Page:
Partners in Housing purchase Christy Lynn Apartments

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The Christy Lynn Apartments will provide homes for 14 families trying to get back on their feet.

The Christy Lynn Apartments will provide homes for 14 families trying to get back on their feet.

Partners in Housing has purchased the 14-unit Christy Lynn Apartments at 4335 N. Chestnut Street for $755,000.

The sale represents the third in a series of affordable or homeless housing purchases by area nonprofit groups. Previous acquisitions included the Bentley Commons and Citadel Arms complexes which sold last year.

The local nonprofit helps homeless and at-risk families stabilize and become self-sufficient — often working in collaboration with Greccio Housing and the Rocky Mountain Community Trust.

The latest acquisition, facilitated by broker Thayer Thomas and the organization’s board, represents the third phase in a “capacity-building” initiative begun during 2003, said executive director Frank Stampf. PIH previously bought two duplexes on Yampa Street, near Uintah and 19th streets during 2003 and six additional transitional units for homeless families on Whitman Drive, about one mile south of Memorial Park.

A majority of funding for PIH’s latest purchase came from its own reserves.

While Stampf said the group had looked at larger apartment communities that were bank-owned or in foreclosure, many of the properties — especially those built prior to 1978 — required expensive renovation or had lead issues.

“While Christy Lynn was built in 1960, it was in excellent shape, required very little fix-up and is well-located to the bus line, schools and shopping,” he said, adding that several units are currently vacant and awaiting new families who will be assigned case managers through Greccio Housing to begin learning how to get back on their feet.

HBA recognizes leaders, looks to 2010

At its annual dinner and awards meeting on Jan. 30, the Housing and Building Association of Colorado Springs celebrated leadership, past and present.

One of the evening’s highlights was presentation of the HBA’s presitigious Founder’s Award to long time developer and builder, Lew Christensen. An original partner with John Venezia in the Briargate Development Co., he led the way in assembling, designing and developing today’s successful 10,000-acre master-planned community that is home today to more than 35,000 residents.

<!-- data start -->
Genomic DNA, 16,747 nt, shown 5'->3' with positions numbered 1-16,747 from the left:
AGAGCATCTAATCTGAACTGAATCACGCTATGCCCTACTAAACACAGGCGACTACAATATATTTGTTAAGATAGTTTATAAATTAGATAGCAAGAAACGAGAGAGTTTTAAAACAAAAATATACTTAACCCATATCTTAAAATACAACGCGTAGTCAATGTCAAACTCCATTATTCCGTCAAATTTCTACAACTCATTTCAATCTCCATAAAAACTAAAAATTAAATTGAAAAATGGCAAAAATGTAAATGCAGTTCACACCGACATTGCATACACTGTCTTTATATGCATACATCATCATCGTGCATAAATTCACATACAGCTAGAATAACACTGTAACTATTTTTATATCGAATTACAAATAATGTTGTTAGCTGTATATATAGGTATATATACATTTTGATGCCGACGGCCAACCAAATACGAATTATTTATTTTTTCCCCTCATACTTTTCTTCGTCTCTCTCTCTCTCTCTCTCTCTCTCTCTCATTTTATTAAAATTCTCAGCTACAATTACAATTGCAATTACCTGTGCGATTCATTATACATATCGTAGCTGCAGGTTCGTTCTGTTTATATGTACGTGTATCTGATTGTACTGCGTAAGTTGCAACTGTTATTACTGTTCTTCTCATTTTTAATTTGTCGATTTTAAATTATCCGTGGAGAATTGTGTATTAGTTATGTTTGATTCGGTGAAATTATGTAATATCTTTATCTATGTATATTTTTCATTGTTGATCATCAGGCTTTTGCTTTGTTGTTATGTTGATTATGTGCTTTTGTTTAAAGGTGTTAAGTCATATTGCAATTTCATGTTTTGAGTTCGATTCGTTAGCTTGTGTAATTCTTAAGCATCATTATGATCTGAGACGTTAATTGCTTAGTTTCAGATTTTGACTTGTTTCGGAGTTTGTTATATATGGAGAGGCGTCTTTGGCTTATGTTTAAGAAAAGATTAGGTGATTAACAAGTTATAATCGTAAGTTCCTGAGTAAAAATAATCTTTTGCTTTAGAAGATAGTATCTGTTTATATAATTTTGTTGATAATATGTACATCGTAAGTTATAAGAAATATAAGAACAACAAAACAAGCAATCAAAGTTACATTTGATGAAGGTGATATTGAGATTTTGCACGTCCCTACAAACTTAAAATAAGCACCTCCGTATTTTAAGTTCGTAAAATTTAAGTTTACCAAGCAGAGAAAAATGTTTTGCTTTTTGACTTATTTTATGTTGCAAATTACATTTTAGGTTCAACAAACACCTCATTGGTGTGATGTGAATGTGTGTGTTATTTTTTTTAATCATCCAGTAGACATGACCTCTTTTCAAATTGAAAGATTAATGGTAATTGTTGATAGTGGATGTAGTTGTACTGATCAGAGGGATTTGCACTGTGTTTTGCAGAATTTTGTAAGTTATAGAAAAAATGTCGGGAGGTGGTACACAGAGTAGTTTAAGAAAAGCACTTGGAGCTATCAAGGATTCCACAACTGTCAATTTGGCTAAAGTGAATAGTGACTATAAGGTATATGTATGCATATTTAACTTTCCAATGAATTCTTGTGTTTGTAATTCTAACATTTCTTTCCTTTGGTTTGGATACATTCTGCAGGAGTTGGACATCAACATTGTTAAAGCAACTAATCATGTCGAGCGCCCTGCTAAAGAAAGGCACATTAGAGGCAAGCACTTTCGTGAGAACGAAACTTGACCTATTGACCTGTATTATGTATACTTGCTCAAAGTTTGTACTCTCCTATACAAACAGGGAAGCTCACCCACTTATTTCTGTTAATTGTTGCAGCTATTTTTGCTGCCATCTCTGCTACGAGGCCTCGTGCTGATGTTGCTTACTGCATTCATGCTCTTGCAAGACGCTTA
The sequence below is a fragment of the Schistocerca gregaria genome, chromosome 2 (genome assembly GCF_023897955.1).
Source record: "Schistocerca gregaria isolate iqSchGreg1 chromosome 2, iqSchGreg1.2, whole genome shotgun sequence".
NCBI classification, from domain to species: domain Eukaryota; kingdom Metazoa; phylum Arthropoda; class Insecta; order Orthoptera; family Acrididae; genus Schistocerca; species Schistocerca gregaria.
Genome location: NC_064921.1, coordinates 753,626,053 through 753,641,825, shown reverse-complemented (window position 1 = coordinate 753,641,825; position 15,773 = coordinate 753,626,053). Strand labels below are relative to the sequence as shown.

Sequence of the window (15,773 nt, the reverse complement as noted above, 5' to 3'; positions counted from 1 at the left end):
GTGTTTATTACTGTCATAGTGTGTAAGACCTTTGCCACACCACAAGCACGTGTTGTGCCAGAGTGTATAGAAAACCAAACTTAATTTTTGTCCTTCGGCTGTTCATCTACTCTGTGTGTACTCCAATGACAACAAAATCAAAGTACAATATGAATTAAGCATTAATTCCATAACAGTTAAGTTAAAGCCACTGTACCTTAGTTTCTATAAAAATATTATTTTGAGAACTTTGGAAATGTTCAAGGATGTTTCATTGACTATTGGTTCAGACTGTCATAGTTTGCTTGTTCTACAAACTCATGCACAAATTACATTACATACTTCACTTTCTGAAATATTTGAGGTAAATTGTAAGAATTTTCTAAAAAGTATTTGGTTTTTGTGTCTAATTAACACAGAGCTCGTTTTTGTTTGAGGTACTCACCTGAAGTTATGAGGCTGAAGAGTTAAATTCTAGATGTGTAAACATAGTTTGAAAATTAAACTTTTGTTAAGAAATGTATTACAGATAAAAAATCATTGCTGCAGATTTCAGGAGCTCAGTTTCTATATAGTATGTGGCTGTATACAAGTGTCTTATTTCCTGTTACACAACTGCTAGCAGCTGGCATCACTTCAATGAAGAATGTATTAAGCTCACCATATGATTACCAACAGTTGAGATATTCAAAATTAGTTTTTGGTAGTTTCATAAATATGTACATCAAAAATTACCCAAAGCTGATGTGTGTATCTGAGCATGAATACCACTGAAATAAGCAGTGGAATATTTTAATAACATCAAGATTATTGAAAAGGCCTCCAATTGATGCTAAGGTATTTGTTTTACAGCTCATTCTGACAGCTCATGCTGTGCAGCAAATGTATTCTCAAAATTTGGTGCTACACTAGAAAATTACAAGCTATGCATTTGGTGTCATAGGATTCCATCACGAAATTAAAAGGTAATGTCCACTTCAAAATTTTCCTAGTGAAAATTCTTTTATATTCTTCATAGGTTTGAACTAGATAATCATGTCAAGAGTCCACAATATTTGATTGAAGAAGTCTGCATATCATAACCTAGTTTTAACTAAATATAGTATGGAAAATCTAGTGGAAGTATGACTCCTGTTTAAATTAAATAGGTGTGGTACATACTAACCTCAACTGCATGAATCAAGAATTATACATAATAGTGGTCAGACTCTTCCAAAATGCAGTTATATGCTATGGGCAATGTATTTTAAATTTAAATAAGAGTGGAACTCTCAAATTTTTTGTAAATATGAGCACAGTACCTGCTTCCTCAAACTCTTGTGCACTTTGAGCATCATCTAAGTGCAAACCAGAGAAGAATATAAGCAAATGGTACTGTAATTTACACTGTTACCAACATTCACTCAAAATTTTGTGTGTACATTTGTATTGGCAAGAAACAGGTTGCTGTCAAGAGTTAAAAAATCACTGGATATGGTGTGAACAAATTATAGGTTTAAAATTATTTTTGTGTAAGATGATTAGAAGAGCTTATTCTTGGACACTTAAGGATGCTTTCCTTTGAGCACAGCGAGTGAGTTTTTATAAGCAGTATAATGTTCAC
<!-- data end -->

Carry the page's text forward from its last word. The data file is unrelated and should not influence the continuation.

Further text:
“The Founder’s Award is not given out every year — and it is only awarded to those who show extraordinary vision and commitment that benefits the community as a whole. Lew ismost deserving, and we wanted him to know how much we valued his many contributions,” said HBA 2010 chair woman Michelle Grove-Reiland.

In addition, Brian Olson of Wells Fargo Bank was named Associate Member of the Year; Kenton Pass of Kenton Pass and Co. received Remodeler of the Year honors; past president and developer Bobby Ingels of the Ingels Co. was named Builder of the Year and the Industry Person of the Year award went to Kevin Walker of Nor’Wood Ltd., Inc.

Grove-Reiland also took the occasion to look briefly back at 2009 and offered a few pronouncements for 2010.

“In 2009 we met our budget … a big accomplishment in this environment,” she said, crediting the organization’s “forward thinking”board of directors. As the home building climate began to change during 2007, the HBA had to rethink its reliance on dues only. As a result, in addition to popular annual events such as the Parade of Homes and the Home and Garden Show, new features were added last year including a Web site, Ready New Homes.com, affinity programs and this year’s very successful Parade of Holiday Homes and Remodeled Home Tour.

HBA membership stands at 515, with 55 remodeler members added to the rolls during the past six months, she said.

Among the organization’s 2010 prognoses were the following:

  • The Great Recession is over
  • GDP growth has resumed
  • Job losses are tapering off
  • Unemployment will decline, but slowly
  • Inflation is not a threat with so much slack in the economy
  • Interest rates will remain low
  • A properly functioning financial sector is critical to a recovery economy
  • Availability of credit to home buyers and builders is critical to a housing recovery.

Becky Hurley covers real estate for the Colorado Springs Business Journal.